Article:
Our culture has not yet figured out how to handle privacy in the age of digital data. We've had a couple of recent reminders that cell phones are people tracking devices: iPhones are recording a history of your location and so are cell phone companies. Both law enforcement and any person with access to your phone or computer can find out everywhere you've been for the last year.

The problem is this lack of location privacy surprises people. Telco tracking has been happening for several years now. Here's the thing: I want a record of everywhere I've been. I want access to that data. A big problem with the telco tracking is I don't have access to my own location data; only AT&T and the cops do. The big problem with the new iPhone tracker isn't that the phone is tracking my position, it's that I don't have easy access to that track.

A basic law of the digital age is that any information that exists is going to be collected and archived. Once some fact is available, like the location of my cell phone, that data is going to end up in a historical database. Either by design (telco towers) or by accident (iPhone). It's hopeless to stop personal data from being recorded. Instead we need to develop good laws about authorized access to that data. And we need to develop good tools for people to access and use their own data. There's no value in hiding our head in the sand and pretend that iPhones recording location data is some anomaly. Tracking personal data is the inevitable future and it should be made a good and useful thing.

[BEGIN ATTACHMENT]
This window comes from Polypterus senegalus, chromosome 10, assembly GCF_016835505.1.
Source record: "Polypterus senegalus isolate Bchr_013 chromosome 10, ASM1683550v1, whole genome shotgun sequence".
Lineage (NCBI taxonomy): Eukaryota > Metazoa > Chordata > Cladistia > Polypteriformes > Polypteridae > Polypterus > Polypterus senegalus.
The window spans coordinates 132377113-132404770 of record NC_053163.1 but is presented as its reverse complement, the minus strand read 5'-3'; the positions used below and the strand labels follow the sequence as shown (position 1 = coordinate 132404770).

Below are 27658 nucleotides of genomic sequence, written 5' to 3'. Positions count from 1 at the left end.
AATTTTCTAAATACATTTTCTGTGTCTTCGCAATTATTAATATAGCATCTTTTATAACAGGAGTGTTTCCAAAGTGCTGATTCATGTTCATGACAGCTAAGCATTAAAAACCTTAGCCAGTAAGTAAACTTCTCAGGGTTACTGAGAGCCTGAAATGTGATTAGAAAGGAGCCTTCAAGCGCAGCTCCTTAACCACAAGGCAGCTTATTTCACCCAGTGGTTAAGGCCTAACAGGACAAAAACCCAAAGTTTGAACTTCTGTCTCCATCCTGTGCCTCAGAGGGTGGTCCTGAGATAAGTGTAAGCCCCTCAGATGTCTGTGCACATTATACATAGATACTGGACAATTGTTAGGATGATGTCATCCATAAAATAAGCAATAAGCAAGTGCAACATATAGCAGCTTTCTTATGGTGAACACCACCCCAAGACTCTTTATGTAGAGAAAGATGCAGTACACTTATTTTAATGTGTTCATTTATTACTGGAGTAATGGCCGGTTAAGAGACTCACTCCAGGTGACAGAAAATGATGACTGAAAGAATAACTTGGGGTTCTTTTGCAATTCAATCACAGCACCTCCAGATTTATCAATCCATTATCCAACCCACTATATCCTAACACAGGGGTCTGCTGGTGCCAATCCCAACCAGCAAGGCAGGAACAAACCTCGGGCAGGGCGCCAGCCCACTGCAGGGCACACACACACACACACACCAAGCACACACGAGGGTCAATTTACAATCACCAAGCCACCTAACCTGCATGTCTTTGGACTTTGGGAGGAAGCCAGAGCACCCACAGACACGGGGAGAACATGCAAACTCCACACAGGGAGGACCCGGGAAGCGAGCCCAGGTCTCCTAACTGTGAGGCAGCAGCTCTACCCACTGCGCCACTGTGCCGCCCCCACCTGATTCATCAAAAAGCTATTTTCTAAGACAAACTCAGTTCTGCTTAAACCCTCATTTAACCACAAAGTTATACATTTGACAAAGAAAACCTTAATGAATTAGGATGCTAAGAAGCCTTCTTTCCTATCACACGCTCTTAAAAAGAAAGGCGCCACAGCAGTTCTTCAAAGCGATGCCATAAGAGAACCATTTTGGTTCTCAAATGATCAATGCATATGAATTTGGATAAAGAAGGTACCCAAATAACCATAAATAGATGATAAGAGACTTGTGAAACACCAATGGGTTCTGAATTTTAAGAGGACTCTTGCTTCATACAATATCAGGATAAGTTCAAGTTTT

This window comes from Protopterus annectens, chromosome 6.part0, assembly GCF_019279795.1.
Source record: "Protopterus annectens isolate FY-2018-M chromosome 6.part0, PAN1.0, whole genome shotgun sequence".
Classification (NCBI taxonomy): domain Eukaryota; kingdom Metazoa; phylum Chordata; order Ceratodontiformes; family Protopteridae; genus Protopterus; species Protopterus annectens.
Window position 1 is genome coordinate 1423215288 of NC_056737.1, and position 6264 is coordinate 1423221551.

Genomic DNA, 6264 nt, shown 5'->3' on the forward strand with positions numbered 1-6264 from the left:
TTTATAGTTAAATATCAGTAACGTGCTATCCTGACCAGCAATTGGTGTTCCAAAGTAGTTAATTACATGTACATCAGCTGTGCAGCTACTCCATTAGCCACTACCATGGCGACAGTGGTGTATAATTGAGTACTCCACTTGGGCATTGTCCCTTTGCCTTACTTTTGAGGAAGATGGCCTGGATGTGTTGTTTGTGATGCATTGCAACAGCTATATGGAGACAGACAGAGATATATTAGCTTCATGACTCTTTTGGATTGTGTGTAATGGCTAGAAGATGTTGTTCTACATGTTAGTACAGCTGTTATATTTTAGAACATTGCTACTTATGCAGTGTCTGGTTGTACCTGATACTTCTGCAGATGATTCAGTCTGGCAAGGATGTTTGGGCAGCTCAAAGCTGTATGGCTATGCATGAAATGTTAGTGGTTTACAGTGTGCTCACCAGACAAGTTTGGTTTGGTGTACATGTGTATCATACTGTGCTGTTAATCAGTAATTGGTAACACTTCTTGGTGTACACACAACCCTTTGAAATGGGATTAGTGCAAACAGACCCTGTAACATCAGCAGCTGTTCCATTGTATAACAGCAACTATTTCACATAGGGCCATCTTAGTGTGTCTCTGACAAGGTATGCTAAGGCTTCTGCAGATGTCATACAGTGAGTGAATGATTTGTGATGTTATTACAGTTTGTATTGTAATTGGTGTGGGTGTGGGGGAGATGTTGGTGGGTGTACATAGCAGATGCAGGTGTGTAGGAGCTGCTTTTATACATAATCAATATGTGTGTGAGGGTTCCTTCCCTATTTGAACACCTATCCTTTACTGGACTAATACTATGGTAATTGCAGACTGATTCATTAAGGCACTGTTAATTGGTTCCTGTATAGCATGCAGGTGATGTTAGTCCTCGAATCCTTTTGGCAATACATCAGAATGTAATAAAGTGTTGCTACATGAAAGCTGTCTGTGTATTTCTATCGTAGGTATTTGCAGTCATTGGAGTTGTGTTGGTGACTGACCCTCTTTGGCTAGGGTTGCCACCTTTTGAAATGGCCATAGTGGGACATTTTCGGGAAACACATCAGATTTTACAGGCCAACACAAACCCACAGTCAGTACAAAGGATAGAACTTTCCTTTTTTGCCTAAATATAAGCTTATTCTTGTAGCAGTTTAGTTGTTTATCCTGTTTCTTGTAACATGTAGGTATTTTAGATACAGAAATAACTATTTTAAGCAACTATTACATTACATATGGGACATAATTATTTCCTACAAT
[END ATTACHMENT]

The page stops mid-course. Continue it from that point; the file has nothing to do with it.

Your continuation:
PS: American cell phone companies also keep records of all your SMS messages and provide them to the police when subpoenaed. But you can't get a copy of your own SMS history from the telco.

George Eapen reminded me that Google Latitude is a solid user-controlled phone tracking product.
  2011-04-21 14:59 Z